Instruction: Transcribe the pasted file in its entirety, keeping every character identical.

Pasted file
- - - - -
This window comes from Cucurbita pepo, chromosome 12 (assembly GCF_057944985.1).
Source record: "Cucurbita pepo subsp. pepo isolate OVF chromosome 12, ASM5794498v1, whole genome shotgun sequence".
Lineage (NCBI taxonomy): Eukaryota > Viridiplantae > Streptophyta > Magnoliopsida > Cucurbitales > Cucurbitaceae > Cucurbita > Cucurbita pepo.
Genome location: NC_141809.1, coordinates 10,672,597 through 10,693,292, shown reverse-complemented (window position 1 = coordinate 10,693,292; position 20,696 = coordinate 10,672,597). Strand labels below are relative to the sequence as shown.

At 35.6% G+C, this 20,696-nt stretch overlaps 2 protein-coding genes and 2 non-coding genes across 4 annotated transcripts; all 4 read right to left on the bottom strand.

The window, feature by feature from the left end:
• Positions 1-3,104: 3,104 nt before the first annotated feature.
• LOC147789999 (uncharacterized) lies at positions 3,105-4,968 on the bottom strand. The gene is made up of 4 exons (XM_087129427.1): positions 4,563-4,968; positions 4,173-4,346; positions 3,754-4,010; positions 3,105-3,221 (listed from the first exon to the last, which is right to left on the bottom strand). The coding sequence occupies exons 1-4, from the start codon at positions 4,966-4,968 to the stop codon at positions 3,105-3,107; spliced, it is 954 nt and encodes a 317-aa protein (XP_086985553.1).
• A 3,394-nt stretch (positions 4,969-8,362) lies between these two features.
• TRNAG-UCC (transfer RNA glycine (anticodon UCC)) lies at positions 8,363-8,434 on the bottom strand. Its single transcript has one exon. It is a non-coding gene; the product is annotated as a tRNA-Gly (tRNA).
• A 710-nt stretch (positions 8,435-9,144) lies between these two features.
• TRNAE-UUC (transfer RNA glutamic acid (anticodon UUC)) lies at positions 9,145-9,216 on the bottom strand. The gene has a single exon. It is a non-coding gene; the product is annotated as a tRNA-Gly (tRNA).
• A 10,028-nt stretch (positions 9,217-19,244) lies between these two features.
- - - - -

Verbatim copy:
This window comes from Cucurbita pepo, chromosome 12 (assembly GCF_057944985.1).
Source record: "Cucurbita pepo subsp. pepo isolate OVF chromosome 12, ASM5794498v1, whole genome shotgun sequence".
Lineage (NCBI taxonomy): Eukaryota > Viridiplantae > Streptophyta > Magnoliopsida > Cucurbitales > Cucurbitaceae > Cucurbita > Cucurbita pepo.
Genome location: NC_141809.1, coordinates 10,672,597 through 10,693,292, shown reverse-complemented (window position 1 = coordinate 10,693,292; position 20,696 = coordinate 10,672,597). Strand labels below are relative to the sequence as shown.

At 35.6% G+C, this 20,696-nt stretch overlaps 2 protein-coding genes and 2 non-coding genes across 4 annotated transcripts; all 4 read right to left on the bottom strand.

The window, feature by feature from the left end:
• Positions 1-3,104: 3,104 nt before the first annotated feature.
• LOC147789999 (uncharacterized) lies at positions 3,105-4,968 on the bottom strand. The gene is made up of 4 exons (XM_087129427.1): positions 4,563-4,968; positions 4,173-4,346; positions 3,754-4,010; positions 3,105-3,221 (listed from the first exon to the last, which is right to left on the bottom strand). The coding sequence occupies exons 1-4, from the start codon at positions 4,966-4,968 to the stop codon at positions 3,105-3,107; spliced, it is 954 nt and encodes a 317-aa protein (XP_086985553.1).
• A 3,394-nt stretch (positions 4,969-8,362) lies between these two features.
• TRNAG-UCC (transfer RNA glycine (anticodon UCC)) lies at positions 8,363-8,434 on the bottom strand. Its single transcript has one exon. It is a non-coding gene; the product is annotated as a tRNA-Gly (tRNA).
• A 710-nt stretch (positions 8,435-9,144) lies between these two features.
• TRNAE-UUC (transfer RNA glutamic acid (anticodon UUC)) lies at positions 9,145-9,216 on the bottom strand. The gene has a single exon. It is a non-coding gene; the product is annotated as a tRNA-Gly (tRNA).
• A 10,028-nt stretch (positions 9,217-19,244) lies between these two features.